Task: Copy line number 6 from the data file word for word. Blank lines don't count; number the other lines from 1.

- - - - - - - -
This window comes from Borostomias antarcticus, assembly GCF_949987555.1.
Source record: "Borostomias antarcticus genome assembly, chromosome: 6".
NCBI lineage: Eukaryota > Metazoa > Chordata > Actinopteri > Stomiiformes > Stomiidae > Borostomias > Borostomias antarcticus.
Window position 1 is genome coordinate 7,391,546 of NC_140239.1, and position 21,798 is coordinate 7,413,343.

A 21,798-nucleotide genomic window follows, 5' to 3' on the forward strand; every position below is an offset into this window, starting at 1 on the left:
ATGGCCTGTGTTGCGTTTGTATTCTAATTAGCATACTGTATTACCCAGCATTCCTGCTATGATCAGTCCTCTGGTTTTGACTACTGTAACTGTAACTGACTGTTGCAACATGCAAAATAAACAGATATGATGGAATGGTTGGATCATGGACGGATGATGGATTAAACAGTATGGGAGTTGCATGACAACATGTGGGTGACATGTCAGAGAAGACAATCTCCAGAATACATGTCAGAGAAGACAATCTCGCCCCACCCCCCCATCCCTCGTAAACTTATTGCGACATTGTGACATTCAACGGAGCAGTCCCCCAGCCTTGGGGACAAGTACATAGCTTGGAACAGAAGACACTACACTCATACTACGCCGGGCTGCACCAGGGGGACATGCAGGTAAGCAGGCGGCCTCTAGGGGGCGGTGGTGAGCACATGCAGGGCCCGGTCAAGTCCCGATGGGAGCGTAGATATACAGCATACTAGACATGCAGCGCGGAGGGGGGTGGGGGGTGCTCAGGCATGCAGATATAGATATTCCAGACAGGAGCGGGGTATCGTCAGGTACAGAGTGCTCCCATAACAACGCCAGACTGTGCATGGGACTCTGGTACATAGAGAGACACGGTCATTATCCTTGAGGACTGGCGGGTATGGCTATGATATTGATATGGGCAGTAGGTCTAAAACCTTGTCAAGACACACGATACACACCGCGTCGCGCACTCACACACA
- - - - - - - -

ATGGCCTGTGTTGCGTTTGTATTCTAATTAGCATACTGTATTACCCAGCATTCCTGCTATGATCAGTCCTCTGGTTTTGACTACTGTAACTGTAACTGACTGTTGCAACATGCAAAATAAACAGATATGATGGAATGGTTGGATCATGGACGGATGATGGATTAAACAGTATGGGAGTTGCATGACAACATGTGGGTGACATGTCAGAGAAGACAATCTCCAGAATACATGTCAGAGAAGACAATCTCGCCCCACCCCCCCATCCCTCGTAAACTTATTGCGACATTGTGACATTCAACGGAGCAGTCCCCCAGCCTTGGGGACAAGTACATAGCTTGGAACAGAAGACACTACACTCATACTACGCCGGGCTGCACCAGGGGGACATGCAGGTAAGCAGGCGGCCTCTAGGGGGCGGTGGTGAGCACATGCAGGGCCCGGTCAAGTCCCGATGGGAGCGTAGATATACAGCATACTAGACATGCAGCGCGGAGGGGGGTGGGGGGTGCTCAGGCATGCAGATATAGATATTCCAGACAGGAGCGGGGTATCGTCAGGTACAGAGTGCTCCCATAACAACGCCAGACTGTGCATGGGACTCTGGTACATAGAGAGACACGGTCATTATCCTTGAGGACTGGCGGGTATGGCTATGATATTGATATGGGCAGTAGGTCTAAAACCTTGTCAAGACACACGATACACACCGCGTCGCGCACTCACACACA